Boys Lag Behind: How Teachers' Gender Biases Affect Student Achievement

61 Pages Posted: 14 Nov 2016

See all articles by Camille Terrier

Camille Terrier

Massachusetts Institute of Technology (MIT)


I use a combination of blind and non-blind test scores to show that middle school teachers favor girls when they grade. This favoritism, estimated in the form of individual teacher effects, has long-term consequences: as measured by their national evaluations three years later, male students make less progress than their female counterparts. Gender-biased grading accounts for 21 percent of boys falling behind girls in math during middle school. On the other hand, girls who benefit from gender bias in math are more likely to select a science track in high school.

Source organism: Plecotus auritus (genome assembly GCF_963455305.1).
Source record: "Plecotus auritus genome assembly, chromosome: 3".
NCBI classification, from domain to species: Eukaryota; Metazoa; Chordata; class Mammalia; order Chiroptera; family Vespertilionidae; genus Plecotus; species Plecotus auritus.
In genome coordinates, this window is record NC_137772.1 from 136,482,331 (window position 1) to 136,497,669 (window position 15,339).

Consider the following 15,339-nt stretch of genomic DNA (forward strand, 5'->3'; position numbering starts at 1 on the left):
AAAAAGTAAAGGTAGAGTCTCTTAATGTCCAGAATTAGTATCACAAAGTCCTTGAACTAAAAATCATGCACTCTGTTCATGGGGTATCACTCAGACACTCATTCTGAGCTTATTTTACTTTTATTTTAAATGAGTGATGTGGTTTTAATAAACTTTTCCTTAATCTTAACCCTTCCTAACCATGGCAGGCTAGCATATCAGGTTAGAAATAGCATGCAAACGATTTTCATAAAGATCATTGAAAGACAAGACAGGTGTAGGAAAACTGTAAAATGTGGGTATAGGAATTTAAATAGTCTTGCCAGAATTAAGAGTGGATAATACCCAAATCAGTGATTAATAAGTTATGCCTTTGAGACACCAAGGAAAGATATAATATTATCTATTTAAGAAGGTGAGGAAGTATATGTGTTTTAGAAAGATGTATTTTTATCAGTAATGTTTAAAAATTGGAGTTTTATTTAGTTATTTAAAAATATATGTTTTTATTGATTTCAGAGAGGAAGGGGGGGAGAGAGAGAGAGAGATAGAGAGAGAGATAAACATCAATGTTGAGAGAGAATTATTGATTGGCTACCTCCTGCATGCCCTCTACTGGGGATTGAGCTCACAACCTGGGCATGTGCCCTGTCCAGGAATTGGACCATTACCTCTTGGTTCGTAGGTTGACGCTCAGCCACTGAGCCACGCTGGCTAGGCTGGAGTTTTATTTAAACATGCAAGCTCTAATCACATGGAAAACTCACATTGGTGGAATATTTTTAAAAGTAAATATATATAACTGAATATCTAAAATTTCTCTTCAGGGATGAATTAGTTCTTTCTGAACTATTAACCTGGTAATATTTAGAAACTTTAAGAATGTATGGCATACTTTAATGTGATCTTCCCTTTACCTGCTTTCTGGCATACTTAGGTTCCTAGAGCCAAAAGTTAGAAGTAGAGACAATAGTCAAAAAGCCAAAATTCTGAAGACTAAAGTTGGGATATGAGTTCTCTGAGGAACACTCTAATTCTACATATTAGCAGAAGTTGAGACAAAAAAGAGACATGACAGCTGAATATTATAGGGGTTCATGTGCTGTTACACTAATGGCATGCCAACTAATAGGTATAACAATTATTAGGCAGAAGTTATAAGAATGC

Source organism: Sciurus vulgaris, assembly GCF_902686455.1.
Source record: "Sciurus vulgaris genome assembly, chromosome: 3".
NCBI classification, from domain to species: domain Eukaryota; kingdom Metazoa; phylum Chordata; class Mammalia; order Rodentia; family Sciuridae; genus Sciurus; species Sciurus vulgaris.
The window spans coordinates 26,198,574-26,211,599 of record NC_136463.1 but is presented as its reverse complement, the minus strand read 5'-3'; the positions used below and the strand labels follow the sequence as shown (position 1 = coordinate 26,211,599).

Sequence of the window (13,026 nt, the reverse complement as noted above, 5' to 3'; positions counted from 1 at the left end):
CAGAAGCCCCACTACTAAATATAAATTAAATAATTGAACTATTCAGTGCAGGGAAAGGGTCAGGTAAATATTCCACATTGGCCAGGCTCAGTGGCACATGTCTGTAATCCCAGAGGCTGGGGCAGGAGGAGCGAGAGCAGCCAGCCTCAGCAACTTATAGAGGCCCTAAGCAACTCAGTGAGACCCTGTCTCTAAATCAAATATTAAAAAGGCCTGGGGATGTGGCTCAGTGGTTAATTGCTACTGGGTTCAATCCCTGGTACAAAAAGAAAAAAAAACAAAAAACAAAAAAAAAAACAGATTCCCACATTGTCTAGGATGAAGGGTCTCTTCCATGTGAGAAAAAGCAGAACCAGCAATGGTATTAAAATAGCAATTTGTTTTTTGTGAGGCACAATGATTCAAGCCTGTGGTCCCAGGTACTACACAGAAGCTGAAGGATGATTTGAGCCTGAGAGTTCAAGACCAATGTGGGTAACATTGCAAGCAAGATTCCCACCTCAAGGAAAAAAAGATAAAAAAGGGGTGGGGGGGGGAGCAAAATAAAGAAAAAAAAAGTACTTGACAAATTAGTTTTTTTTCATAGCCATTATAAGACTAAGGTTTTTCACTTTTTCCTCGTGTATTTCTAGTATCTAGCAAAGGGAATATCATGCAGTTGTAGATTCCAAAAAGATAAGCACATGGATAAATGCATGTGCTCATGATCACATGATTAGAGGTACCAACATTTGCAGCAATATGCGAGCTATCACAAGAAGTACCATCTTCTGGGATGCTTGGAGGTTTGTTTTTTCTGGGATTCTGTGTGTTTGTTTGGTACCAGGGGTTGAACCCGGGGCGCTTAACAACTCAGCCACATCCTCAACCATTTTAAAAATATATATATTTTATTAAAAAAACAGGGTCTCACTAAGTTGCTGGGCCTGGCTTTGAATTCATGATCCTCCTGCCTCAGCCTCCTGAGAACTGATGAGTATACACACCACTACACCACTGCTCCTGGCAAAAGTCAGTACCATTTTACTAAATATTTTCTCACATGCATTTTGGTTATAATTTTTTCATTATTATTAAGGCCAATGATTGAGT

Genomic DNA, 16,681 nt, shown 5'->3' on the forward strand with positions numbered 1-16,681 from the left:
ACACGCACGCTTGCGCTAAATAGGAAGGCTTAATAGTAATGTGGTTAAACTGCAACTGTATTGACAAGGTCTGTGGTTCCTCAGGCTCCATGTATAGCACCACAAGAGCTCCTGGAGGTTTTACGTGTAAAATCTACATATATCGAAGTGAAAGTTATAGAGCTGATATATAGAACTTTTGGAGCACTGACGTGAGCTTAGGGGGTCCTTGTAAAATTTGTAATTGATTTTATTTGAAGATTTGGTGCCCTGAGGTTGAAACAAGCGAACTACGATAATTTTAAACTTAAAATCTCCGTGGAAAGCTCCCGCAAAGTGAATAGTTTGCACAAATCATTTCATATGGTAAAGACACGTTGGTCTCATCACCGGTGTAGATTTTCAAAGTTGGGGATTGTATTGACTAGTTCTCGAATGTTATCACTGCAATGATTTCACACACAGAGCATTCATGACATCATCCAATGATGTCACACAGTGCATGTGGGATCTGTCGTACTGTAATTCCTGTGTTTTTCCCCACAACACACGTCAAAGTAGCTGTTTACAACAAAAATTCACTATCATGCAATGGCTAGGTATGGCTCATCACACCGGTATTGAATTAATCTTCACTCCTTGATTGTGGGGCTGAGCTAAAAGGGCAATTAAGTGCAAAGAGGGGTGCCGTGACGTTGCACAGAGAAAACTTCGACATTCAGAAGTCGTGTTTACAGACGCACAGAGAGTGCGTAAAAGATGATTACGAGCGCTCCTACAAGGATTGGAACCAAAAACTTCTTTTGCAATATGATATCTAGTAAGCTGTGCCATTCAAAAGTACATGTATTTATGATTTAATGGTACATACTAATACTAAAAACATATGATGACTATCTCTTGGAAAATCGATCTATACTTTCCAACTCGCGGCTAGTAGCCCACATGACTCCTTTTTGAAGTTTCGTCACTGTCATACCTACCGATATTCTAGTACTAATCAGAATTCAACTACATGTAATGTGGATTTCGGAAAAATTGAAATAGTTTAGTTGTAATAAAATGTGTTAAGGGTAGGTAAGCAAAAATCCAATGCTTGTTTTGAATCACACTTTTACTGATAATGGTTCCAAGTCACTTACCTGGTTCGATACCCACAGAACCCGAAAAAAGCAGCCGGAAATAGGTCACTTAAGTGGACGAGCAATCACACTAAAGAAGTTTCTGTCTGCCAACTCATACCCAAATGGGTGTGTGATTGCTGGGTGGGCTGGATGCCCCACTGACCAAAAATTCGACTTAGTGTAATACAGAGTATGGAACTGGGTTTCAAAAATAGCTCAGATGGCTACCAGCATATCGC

Keywords: teachers, gender biases, progress, achievement inequalities

JEL Classification: I21, I24, J16

Suggested Citation

Terrier, Camille, Boys Lag Behind: How Teachers' Gender Biases Affect Student Achievement. IZA Discussion Paper No. 10343, Available at SSRN: or

Camille Terrier (Contact Author)

Massachusetts Institute of Technology (MIT) ( email )

77 Massachusetts Avenue
50 Memorial Drive
Cambridge, MA 02139-4307
United States

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